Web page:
Whilst more weather systems early this week will approach from the west, usually a warmer direction, these LOWS will mostly track south of the UK and this will drag in cool winds from the east and north.  The jet stream remains south of the UK and until it shifts north we will be stuck in cool Polar air.  Nevertheless, temperatures in Reigate should creep above freezing during the day this week, bringing a slow thaw. Advanced charts show a vigorous LOW pressure arriving next weekend which could drive in proper mild Atlantic air: probably a return to rain and wind.

In Reigate snow started falling lightly at 8:00 am and continued throughout the morning building to a peak moderate snowfall intensity for a few hours  around midday, thereafter gradually dying out through to (approximately) 4.00 pm when the main period of snow stopped.  A total of 8 cm of snow was measured lying at our observation site at Reigate Grammar School (see post below). This is equivalent to approximately 8 mm of rainfall (i.e not much).  So, a total of 8 hours of snowfall delivered just 8 cm of snow, which fell as light or moderate falls. The maximum temperature for the day was +0.2°C at 12:15 am in the morning! The lowest temperature recorded was -2.1°C at 10:00 am.  The lowest wind chill temperature was -7.8°C recorded at 8:00 am, just as the snow started.  

It’s NOT over yet! Another significant snowfall event is possible on Sunday through to Monday with a LOW winding up over the continent and bringing our own special snow just to the South East! We will post details as they become clearer. Please measure snow depth where you are and send in the cm depth! Who has got the most?!  Follow us on twitter @RGSweather for updates and Facebook.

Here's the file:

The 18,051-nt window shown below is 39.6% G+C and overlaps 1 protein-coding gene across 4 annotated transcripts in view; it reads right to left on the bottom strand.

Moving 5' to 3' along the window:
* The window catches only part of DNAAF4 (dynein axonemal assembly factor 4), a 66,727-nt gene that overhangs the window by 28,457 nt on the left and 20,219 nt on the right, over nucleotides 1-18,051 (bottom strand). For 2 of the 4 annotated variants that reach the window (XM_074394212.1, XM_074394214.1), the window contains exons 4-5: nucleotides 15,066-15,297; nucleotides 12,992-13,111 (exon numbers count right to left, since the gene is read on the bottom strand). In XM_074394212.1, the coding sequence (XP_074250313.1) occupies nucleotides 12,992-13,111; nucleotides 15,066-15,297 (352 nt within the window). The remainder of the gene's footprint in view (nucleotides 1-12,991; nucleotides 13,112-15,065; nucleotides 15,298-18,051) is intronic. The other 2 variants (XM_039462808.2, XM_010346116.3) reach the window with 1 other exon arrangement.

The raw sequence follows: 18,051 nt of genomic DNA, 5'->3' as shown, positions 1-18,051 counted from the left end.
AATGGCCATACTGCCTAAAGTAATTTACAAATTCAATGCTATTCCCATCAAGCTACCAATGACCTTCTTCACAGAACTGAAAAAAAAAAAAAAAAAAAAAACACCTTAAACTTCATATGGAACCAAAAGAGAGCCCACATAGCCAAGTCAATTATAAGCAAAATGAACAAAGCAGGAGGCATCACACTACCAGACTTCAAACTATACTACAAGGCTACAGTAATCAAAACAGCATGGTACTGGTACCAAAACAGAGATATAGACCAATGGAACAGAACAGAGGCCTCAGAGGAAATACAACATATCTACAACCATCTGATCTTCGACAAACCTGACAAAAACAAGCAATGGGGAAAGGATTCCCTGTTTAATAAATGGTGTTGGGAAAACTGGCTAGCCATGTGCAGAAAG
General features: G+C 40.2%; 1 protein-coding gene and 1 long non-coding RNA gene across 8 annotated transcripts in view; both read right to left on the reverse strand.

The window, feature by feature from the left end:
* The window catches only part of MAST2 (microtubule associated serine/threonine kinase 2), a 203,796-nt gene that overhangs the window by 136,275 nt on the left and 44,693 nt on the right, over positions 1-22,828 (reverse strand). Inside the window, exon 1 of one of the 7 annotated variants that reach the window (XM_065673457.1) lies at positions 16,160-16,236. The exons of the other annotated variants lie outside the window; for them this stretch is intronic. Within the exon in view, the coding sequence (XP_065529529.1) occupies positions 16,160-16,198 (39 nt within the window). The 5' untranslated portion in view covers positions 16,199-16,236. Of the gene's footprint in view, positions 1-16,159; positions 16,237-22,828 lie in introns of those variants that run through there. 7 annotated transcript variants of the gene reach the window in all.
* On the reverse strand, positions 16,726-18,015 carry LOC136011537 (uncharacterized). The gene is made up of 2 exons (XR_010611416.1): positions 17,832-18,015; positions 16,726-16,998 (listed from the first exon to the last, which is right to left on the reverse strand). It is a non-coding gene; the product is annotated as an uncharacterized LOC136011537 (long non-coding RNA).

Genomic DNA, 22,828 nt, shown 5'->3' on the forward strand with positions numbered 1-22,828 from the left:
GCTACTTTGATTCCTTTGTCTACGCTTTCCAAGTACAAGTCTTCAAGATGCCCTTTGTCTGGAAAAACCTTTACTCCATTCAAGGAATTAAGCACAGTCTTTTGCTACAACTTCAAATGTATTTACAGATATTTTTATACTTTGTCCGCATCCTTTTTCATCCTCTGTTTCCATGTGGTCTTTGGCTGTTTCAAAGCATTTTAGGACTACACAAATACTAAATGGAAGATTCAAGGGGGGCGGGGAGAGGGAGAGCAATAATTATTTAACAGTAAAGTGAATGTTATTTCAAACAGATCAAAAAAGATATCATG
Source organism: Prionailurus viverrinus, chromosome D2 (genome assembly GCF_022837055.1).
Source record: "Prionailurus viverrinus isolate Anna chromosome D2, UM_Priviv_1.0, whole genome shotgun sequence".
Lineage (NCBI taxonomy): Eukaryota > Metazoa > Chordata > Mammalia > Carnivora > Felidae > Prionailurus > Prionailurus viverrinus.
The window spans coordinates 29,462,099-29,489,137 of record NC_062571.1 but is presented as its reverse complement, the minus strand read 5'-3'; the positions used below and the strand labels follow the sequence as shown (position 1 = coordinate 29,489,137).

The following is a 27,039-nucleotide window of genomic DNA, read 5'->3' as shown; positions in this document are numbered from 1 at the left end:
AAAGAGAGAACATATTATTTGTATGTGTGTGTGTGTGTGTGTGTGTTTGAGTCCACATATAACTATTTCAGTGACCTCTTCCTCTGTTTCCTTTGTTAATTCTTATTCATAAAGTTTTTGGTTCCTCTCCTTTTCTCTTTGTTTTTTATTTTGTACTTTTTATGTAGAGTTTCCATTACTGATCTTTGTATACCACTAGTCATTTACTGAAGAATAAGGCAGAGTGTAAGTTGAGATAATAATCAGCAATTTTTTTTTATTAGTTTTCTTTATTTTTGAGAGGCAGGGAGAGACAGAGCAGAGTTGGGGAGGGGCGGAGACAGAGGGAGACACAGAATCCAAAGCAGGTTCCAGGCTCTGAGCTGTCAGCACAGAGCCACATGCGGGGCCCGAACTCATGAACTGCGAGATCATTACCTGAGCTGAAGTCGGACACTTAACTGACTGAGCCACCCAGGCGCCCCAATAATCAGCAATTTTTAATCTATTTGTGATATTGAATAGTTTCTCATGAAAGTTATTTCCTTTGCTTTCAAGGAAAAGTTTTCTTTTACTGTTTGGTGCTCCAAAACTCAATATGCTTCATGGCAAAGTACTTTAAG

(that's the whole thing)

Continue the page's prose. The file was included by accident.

Photos: scenes from today around Reigate Grammar and Reigate.

SOLVED! our anemometer and wind direction transmitter on the school roof malfunctioned early Friday due to snow on rooves interrupting wireless signal from the anemometer and wind vane unit.  Wind records for Friday are therefore invalid because they got stuck! The problem has been fixed.

How do you measure snow depth properly (i.e.World Meterological Organisation approved method)?
Measuring the depth of lying snow is not quite as simple as sticking a rule (ruler) in and taking a measurement. To be really accurate and “by the book” do the following:

  1. Place a white board down before it snows, away from trees and buildings. 
  2. Find a graduated ruler or graduate your own stick in cm / mm.
  3. Find a patch of untrampled and undrifted snow which has a clear sky view, away from trees and buildings.
  4. Take 10 measurements holding the rule vertically and read the depth carefully in cm. Note down the measurements. Disregard the highest and lowest reading.
  5. Take the average of the rest as the “depth of snow” reading.